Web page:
6) Weak and defective financial system: Large numbers of U.S. banks countinue to fail on a monthly basis across the U.S. The federal government recently announced a stealth $30 billion bailout of credit unions highlights lingering problems. It continues to bankroll massive losses at Fannie Mae and Freddie Mac and has effectively nationalized mortgage finance. We still have inadequate disclosure on the true extent of bad loans — a key wildcard that led to loss of confidence in Asian and other financial crises. We still don’t know the full extent of the black hole. Banking guru Meredith Witney expects a new round of top-line pressure on all the big banks over the coming year.
There you have it: Flagging competitiveness, an inflated exchange rate, chronic deficits, ballooning debt ratios, economic stress, heightened political risk and a defective banking sector. These are the ingredients of a currency meltdown.
Against this backdrop, as we’ve seen in past currency crises, speculators eventually take advantage of a status quo they correctly see as unsustainable. They take short positions and/or hedge by buying gold and other protection. Ultimately, central banks can’t resist reality and the pressure of the market. Two additional factors could soon be in play:
1) Capital flight: From elites, top investment funds and banks. The sharp drop of trading volume on U.S. equity markets, heavy inflows into commodity funds, hedges such as gold and even farmland and outflows into overseas markets funds and ETFs may be early omens. There is also growing evidence of human capital flight from the U.S., as the business climate continues to deteriorate and high-skill individuals seek higher after-tax returns from themselves abroad.
2) Violent conflict: The Chiapas Rebellion in Mexico intensified anxiety of the country’s management in 1994. Current potential flash points include Iran/Israel/The Middle East, North Korea, the South China Sea and China-Japan.
- Although things appear somewhat calm in the financial market, this is not the case. The problems the world face is intractable. Something has got to give. Here are some recent warnings from the real experts and not the propaganda shills:
Ben Davies – The World Monetary Earthquake, The Dash From Cash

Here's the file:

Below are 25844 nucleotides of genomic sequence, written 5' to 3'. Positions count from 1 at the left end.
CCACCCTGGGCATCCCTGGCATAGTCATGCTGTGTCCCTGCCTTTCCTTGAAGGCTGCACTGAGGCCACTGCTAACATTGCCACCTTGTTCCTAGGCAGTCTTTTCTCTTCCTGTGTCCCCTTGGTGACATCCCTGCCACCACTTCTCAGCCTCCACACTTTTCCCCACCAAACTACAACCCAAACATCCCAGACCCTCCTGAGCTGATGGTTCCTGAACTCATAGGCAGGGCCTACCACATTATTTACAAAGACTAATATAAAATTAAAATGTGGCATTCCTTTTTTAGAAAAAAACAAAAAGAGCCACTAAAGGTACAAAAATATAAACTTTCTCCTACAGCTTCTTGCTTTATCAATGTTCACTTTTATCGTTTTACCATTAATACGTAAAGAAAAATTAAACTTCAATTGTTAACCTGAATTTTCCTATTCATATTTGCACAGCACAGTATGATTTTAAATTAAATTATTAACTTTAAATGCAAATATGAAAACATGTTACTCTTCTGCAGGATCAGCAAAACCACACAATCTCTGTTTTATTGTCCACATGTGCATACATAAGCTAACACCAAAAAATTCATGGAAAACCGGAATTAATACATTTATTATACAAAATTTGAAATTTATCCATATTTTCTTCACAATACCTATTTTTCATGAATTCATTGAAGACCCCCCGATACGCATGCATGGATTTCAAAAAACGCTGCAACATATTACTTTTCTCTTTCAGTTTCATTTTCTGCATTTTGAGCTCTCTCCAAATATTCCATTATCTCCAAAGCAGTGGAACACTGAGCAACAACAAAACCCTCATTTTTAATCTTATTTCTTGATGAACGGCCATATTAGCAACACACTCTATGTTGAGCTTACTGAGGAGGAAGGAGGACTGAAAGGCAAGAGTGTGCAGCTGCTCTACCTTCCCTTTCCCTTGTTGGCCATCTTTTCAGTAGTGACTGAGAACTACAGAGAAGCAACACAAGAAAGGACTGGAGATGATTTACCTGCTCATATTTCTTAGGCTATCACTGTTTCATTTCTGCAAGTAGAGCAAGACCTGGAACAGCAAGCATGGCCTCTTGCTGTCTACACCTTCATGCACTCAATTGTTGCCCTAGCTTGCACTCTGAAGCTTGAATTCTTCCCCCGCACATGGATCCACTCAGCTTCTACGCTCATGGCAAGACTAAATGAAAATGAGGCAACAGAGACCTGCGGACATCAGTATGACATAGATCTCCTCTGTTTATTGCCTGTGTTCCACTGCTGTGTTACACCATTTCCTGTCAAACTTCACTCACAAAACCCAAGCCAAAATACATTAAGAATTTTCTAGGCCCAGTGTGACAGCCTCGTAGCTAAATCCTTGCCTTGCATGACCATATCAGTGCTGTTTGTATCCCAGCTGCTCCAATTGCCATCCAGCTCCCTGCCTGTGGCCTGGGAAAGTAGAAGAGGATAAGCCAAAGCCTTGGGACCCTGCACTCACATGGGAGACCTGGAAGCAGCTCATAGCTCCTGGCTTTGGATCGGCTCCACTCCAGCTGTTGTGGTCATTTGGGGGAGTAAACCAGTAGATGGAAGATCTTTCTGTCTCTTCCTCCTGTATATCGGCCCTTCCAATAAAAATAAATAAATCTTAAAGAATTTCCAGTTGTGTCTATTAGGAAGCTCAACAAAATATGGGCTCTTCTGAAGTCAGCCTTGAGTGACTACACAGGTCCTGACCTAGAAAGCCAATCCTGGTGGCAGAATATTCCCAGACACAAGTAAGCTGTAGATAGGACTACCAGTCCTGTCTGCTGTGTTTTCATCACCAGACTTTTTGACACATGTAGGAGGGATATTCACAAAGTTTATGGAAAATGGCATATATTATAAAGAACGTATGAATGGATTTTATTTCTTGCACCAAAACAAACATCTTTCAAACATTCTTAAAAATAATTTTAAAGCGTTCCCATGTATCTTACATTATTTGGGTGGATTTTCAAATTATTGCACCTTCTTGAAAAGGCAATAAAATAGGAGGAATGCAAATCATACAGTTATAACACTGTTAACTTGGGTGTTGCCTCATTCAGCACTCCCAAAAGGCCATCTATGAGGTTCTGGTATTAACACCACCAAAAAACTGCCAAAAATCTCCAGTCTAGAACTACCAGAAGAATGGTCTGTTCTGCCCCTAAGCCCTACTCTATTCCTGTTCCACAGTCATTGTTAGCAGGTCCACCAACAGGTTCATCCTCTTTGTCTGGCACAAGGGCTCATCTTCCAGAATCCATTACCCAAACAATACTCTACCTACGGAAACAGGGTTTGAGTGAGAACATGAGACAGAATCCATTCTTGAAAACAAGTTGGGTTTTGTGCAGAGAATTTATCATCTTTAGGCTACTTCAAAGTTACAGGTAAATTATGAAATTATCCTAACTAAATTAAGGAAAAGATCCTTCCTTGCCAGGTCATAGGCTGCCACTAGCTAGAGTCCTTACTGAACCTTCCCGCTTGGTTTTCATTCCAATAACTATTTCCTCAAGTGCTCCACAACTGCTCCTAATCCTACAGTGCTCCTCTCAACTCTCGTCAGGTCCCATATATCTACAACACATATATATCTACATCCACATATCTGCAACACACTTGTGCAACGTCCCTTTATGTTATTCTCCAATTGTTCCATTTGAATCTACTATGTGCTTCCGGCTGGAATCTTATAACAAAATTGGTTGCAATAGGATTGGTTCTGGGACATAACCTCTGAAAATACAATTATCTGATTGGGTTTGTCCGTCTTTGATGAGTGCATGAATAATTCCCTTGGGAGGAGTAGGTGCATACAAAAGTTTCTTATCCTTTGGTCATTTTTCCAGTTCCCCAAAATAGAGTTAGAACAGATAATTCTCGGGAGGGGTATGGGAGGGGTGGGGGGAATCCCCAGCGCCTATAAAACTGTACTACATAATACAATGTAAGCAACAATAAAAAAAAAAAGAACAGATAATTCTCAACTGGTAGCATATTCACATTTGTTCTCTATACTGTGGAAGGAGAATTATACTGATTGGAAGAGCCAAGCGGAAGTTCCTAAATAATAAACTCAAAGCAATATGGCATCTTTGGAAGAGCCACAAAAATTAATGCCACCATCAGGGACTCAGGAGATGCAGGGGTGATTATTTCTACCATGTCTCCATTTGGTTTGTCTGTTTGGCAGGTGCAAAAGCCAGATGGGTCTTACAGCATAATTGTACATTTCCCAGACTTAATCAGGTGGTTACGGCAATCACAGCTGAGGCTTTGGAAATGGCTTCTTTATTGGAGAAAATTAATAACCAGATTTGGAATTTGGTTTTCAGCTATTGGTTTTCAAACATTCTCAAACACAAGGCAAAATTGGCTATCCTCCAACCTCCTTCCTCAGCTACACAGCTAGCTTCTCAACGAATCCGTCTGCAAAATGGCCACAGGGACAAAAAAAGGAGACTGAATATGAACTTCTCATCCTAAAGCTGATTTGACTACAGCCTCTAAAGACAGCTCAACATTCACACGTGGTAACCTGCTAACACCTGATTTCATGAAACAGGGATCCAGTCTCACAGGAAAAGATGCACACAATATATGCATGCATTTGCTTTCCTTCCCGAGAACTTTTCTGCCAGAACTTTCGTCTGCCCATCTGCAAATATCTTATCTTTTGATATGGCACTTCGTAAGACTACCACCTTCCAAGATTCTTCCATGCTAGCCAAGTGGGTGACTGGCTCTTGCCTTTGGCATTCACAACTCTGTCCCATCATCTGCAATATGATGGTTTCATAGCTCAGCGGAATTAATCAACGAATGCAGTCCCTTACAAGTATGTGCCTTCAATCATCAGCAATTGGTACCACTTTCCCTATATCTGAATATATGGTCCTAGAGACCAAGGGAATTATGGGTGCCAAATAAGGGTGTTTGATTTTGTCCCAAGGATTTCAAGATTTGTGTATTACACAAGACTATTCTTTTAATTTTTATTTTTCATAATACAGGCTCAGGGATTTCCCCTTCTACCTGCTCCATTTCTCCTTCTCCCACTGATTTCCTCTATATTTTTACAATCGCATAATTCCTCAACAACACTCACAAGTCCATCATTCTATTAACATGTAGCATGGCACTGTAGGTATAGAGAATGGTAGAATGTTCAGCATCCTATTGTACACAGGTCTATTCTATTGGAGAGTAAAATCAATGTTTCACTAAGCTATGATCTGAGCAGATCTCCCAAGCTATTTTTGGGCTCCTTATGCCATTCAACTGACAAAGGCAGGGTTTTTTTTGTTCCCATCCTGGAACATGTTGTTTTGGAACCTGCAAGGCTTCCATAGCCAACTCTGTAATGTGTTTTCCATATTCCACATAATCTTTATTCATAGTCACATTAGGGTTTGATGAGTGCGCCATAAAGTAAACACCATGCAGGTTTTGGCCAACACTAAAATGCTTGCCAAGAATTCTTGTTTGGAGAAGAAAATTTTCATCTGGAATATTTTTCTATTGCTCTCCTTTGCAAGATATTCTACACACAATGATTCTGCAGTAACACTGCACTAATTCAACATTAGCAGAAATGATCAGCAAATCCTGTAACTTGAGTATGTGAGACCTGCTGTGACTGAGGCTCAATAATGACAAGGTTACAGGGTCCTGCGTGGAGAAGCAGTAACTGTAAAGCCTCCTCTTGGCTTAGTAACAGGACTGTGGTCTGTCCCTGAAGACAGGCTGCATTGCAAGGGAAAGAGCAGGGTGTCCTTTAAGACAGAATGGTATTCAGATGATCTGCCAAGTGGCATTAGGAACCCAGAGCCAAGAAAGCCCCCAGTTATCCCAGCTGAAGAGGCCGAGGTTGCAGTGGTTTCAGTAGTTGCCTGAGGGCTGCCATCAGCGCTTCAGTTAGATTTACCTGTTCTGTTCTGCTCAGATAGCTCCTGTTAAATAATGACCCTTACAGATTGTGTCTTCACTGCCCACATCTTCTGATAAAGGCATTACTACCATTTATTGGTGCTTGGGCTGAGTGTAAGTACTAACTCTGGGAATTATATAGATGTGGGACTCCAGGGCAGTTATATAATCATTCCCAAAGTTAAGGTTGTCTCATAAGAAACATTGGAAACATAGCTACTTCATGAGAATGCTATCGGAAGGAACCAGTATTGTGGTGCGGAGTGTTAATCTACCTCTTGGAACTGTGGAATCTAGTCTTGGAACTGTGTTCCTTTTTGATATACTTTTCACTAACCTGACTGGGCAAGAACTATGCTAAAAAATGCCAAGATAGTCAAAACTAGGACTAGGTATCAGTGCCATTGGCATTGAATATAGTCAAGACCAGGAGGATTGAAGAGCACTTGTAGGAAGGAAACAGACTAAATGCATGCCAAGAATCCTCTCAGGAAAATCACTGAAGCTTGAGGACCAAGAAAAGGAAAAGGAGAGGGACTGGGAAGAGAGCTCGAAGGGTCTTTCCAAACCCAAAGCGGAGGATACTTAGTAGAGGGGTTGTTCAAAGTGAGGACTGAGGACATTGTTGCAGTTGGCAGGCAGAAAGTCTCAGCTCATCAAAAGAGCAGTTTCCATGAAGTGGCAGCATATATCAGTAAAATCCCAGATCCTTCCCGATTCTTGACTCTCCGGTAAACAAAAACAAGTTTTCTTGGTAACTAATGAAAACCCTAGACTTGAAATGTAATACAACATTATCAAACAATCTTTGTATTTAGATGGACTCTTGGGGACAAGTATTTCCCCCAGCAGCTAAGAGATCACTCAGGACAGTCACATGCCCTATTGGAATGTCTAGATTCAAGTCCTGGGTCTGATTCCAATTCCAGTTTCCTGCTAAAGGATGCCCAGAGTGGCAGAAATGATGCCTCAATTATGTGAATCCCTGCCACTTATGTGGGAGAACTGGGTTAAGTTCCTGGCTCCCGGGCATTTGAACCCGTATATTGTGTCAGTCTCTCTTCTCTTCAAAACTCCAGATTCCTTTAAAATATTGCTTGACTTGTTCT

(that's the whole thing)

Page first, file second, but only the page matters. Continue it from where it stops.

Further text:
… The inevitable conclusion of most countries today is that the best way to extricate themselves from the current mess is to shift effective demand away from imports onto domestically produced goods. The preferred method is competitive currency devaluations. …. Unfortunately this is not possible for all, and leads to friction as countries effectively steal other nations output to bolster their own.
Within a single week 25 nations have deliberately slashed the values of their currencies. Nothing quite comparable with this has ever happened before in the history of the world. This world monetary earthquake will carry many lessons.
The dollar pegs, primarily the Asian renminbi dollar semi-fixed exchange rate, what most refer to as Bretton Woods II, have (arguably) been responsible for the financial friction we observe today. …. The RMB and US dollar are constantly colliding into each other. The clashing of these two tectonic currency plates has just begun to accelerate at an alarming rate. Ironically the move to greater currency flexibility on the part of the RMB against the dollar stands ready to produce the almighty mother of seismic monetary events – the collapse of the fiat currency system.
James Turk – Upside Explosion, The Short Squeeze Is On (Gold And Silver)
“…very positive …. the momentum is starting to build ….. the big money is coming off of the sidelines which is what we expected because it is obvious now that the upside explosion has begun.” “The gold shares, the XAU and the HUI have not confirmed as of yet by making new highs, and that is keeping a lot of people out of this market. I expect the gold indexes to hit new highs this week.”
“The short squeeze is on and the bears are feeling the pressure. As the price continues to rise, then we will eventually see the shorts capitulate. Hang on with strong hands, accept the volatility, because we are going a lot higher.”
John Williams – Dollar Crisis-of-Confidence & Gold
Gold and Dollar Signal Problems. … the continued rally in precious metal prices and renewed weakness in the U.S. dollar appear to be signaling growing global concern of the implications of an actual re-intensification of the downturn in U.S. economic activity.